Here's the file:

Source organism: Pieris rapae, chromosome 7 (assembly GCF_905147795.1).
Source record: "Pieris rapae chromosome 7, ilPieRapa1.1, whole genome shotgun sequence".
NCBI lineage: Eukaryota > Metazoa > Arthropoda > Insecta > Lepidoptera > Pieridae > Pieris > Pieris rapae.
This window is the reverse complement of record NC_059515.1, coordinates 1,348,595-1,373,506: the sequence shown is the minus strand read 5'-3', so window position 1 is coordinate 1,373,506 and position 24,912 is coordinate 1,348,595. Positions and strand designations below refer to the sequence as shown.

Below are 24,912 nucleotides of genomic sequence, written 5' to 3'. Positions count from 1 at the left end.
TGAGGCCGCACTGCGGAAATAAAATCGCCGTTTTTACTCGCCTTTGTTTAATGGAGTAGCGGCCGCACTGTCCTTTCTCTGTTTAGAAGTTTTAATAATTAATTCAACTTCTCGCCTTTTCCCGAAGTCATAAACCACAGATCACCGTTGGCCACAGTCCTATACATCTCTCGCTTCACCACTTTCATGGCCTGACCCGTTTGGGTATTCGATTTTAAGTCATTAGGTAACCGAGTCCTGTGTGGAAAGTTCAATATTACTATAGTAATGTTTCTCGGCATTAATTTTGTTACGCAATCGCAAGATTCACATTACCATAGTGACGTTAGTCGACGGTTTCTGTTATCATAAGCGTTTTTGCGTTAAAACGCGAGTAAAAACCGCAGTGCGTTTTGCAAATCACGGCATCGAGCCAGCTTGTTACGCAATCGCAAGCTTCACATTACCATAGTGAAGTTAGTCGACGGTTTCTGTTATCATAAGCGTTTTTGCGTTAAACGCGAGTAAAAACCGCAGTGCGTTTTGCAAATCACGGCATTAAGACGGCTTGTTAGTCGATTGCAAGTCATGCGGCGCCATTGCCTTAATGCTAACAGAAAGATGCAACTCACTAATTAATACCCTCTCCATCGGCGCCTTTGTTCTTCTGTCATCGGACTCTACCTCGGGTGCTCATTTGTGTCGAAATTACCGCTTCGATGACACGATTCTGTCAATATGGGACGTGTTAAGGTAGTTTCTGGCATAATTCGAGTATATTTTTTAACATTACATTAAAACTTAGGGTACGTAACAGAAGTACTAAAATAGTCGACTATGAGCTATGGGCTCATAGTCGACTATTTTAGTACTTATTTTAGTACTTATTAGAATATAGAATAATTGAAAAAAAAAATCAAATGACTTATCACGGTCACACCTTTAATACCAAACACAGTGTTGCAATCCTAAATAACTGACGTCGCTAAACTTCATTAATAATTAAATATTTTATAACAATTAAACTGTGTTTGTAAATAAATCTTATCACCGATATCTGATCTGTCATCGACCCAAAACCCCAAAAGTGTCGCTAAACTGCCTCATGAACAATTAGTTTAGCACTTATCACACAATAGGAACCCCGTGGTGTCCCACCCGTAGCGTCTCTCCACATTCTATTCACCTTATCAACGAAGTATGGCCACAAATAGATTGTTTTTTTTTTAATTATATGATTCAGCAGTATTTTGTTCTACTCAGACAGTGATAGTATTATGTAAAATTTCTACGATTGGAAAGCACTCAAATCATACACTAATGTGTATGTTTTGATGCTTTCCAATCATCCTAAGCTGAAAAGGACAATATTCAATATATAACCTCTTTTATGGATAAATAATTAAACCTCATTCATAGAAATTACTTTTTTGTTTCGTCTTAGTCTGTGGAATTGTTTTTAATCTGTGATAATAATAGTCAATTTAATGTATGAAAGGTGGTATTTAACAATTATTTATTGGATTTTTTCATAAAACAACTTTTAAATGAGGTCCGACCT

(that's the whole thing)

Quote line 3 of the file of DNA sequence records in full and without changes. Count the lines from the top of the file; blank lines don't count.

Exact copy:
NCBI lineage: Eukaryota > Metazoa > Arthropoda > Insecta > Lepidoptera > Pieridae > Pieris > Pieris rapae.